Palestinian exiles start long trek home

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The Independent Online


In 1972 Bassam Abu Sharif, a member of a militant Palestinian party, opened a booby-trapped copy of the Diary of Che Guevara, sent unexpectedly to him in the post. It exploded, tearing off three of his fingers, blinding him in one eye and destroying his hearing in one ear.

This week he was one of the first of what is expected to be a large number of members of the Palestinian resistance who will return to the West Bank and Gaza in the next few weeks.

Their return follows Israel's announcement on Saturday that all members of the Palestinian parliament-in-exile, the Palestine National Council, can return to the autonomous areas.

Israel wants the council to remove from its covenant the clause that calls for the destruction of Israel.

However, Nayef Hawatmeh, leader of the Democratic Front for the Liberation of Palestine (DFLP), said in Damascus that he was against returning under Israeli conditions. He called the Israeli offer a ''studied plan to dismantle the PLO establishment".

"We are ready, leadership and members, to return home,'' said Mr Hawatmeh. "But that should not be under the conditions set by [Shimon] Peres," the Israeli Prime Minister. Speaking of the covenant Mr Hawatmeh added: "We refuse to recognise an Israel which does not recognise the right of the Palestinian people to self-determination."

Israeli officials said any return of Mr Hawatmeh, whose organisation launched repeated guerrilla raids on Israel, would speed up the disintegration of those Palestinian organisations opposed to the Oslo accords.

The return of long-exiled Palestinian leaders to the West Bank and Gaza is transforming Palestinian politics.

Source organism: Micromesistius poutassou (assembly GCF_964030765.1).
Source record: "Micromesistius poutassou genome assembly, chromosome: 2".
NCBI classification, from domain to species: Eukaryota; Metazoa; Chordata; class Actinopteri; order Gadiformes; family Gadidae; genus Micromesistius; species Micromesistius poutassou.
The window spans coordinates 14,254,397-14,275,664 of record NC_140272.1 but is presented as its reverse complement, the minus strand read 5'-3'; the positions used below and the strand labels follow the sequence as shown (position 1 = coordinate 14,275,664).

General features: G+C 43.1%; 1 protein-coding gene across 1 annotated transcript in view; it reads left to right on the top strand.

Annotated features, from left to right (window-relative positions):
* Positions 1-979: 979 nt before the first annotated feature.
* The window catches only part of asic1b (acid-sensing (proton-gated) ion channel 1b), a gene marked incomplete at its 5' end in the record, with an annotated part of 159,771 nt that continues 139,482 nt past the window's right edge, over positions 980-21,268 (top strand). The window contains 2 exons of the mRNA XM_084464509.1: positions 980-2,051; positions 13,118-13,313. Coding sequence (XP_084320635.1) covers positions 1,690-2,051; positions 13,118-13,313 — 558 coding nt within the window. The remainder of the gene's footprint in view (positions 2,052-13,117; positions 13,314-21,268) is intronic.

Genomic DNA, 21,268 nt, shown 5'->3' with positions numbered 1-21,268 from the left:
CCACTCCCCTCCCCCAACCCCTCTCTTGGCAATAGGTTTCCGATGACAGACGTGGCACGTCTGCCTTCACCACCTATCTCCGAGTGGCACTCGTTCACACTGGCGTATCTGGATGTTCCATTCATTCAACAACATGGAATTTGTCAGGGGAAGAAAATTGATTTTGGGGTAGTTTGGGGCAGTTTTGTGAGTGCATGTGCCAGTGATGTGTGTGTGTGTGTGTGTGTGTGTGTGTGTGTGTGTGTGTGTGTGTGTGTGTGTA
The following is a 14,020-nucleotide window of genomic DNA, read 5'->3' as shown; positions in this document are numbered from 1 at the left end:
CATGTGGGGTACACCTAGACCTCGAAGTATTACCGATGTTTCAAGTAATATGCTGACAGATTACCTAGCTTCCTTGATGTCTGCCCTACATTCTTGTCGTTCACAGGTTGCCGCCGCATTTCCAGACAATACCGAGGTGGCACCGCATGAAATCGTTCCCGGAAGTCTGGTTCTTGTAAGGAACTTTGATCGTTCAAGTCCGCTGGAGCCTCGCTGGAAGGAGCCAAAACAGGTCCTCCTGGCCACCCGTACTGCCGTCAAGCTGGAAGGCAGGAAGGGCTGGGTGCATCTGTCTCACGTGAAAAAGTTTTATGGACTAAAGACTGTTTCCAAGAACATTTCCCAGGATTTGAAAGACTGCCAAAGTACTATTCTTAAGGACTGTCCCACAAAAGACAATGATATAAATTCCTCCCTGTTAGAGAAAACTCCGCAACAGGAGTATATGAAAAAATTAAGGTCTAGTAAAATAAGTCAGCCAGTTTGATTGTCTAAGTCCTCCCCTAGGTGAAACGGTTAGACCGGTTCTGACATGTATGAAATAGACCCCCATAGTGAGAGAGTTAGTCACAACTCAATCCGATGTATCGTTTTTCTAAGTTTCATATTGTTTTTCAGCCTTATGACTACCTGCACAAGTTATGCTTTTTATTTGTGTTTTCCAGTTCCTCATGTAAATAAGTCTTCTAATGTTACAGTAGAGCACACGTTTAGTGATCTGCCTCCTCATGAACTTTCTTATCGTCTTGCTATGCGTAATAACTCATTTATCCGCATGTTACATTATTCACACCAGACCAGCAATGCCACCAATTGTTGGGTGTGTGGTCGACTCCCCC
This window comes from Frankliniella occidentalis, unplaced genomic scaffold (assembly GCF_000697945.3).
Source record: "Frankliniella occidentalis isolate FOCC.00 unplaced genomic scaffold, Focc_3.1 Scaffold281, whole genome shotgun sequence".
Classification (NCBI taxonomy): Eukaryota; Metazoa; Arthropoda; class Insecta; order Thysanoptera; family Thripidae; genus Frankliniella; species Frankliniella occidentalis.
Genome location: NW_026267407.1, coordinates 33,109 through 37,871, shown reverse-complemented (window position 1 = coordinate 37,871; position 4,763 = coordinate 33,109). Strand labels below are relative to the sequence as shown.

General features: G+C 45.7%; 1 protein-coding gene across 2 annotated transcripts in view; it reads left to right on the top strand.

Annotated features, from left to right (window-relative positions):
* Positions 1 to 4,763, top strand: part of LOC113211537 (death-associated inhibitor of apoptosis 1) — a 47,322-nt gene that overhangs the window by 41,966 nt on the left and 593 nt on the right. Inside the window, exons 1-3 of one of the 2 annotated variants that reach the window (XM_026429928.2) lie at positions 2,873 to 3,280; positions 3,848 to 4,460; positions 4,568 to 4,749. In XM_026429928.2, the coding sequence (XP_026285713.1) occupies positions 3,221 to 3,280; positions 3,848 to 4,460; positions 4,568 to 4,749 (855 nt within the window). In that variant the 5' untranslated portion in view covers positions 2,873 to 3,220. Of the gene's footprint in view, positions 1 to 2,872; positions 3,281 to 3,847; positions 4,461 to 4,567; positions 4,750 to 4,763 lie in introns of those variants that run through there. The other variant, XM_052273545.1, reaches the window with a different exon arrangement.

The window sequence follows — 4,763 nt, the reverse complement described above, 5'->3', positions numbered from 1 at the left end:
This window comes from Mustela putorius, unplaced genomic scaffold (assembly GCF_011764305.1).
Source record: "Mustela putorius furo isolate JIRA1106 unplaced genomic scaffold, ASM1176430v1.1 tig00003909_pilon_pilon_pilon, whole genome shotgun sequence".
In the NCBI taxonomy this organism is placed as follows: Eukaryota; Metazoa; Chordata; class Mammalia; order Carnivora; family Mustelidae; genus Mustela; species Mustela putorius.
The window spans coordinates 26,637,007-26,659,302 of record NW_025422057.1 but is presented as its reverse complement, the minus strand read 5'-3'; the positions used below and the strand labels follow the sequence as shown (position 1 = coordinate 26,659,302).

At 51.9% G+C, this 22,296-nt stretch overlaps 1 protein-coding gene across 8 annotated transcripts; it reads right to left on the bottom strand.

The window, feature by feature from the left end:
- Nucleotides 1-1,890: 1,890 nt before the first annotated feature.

Mr Hawatmeh and his party were based primarily in the diaspora of Palestinian refugees in Lebanon, Syria and Jordan who lost their homes in what is now Israel in 1948. But it is the 2.2 million Palestinians who have gained autonomy in the West Bank and Gaza, not the 3 million who live in the rest of the Arab world, who are benefiting from Oslo.

"The West Bank and Gaza will be the centre of Palestinian political life in future," said a Palestinian observer who has just returned from exile. Mr Hawatmeh never had much support in the occupied territories and the DFLP split five years ago. Along with the Popular Front for the Liberation of Palestine (PFLP) of George Habash, Mr Hawatmeh's organisation did not take part in Saturday's election.

Yasser Arafat, now elected President of the new Palestinian authority, once depended on the refugee communities of the diaspora. In 1970 they fought for him in Jordan, after which he transferred to Lebanon. Thousands were killed in the Lebanese civil war and during the Israeli invasion. Many of them feel betrayed today.

Defeat in Lebanon and the start of the intifada in the occupied territories in 1987 began to make the West Bank and Gaza the decisive arena in Palestinian politics. In private Palestinian officials now acknowledge that Israel will not take back refugees from 1948.

Final election results show Palestinian voters liked articulate candidates likely to stand up to Mr Arafat. There weremany votes for Hanan Ashrawi in Jerusalem, Saleh al-Tamari in Bethlehem and Haidar Abdel-Shafi in Gaza, who have criticised Mr Arafat. Powerful local families in Hebron, Nablus and Gaza whom Mr Arafat has cultivated all did badly. This shows voters might have supported the DFLP and PFLP had they not boycotted the election.